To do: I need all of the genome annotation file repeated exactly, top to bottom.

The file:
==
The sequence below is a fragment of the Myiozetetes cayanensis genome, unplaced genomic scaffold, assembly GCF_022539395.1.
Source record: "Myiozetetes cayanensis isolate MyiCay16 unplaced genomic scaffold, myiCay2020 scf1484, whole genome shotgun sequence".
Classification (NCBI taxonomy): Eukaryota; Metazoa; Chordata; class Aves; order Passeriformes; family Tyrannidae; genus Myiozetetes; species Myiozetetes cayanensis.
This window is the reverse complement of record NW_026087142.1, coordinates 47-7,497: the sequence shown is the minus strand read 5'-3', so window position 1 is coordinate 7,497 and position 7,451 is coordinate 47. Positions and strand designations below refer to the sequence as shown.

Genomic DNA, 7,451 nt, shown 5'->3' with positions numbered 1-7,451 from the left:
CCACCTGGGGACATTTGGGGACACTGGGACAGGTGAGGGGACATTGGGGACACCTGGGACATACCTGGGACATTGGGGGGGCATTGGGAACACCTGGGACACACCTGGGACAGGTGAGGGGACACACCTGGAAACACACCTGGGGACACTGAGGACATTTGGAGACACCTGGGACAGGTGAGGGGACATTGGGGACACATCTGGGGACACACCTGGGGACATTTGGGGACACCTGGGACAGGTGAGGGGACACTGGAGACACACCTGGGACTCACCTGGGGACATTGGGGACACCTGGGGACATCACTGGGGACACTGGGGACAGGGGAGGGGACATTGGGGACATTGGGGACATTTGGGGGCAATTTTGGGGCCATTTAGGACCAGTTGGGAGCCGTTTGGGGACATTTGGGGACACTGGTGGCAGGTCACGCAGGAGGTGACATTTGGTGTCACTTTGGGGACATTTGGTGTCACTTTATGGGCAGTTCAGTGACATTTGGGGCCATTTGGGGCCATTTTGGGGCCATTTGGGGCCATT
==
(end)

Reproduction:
The sequence below is a fragment of the Myiozetetes cayanensis genome, unplaced genomic scaffold, assembly GCF_022539395.1.
Source record: "Myiozetetes cayanensis isolate MyiCay16 unplaced genomic scaffold, myiCay2020 scf1484, whole genome shotgun sequence".
Classification (NCBI taxonomy): Eukaryota; Metazoa; Chordata; class Aves; order Passeriformes; family Tyrannidae; genus Myiozetetes; species Myiozetetes cayanensis.
This window is the reverse complement of record NW_026087142.1, coordinates 47-7,497: the sequence shown is the minus strand read 5'-3', so window position 1 is coordinate 7,497 and position 7,451 is coordinate 47. Positions and strand designations below refer to the sequence as shown.

Genomic DNA, 7,451 nt, shown 5'->3' with positions numbered 1-7,451 from the left:
CCACCTGGGGACATTTGGGGACACTGGGACAGGTGAGGGGACATTGGGGACACCTGGGACATACCTGGGACATTGGGGGGGCATTGGGAACACCTGGGACACACCTGGGACAGGTGAGGGGACACACCTGGAAACACACCTGGGGACACTGAGGACATTTGGAGACACCTGGGACAGGTGAGGGGACATTGGGGACACATCTGGGGACACACCTGGGGACATTTGGGGACACCTGGGACAGGTGAGGGGACACTGGAGACACACCTGGGACTCACCTGGGGACATTGGGGACACCTGGGGACATCACTGGGGACACTGGGGACAGGGGAGGGGACATTGGGGACATTGGGGACATTTGGGGGCAATTTTGGGGCCATTTAGGACCAGTTGGGAGCCGTTTGGGGACATTTGGGGACACTGGTGGCAGGTCACGCAGGAGGTGACATTTGGTGTCACTTTGGGGACATTTGGTGTCACTTTATGGGCAGTTCAGTGACATTTGGGGCCATTTGGGGCCATTTTGGGGCCATTTGGGGCCATT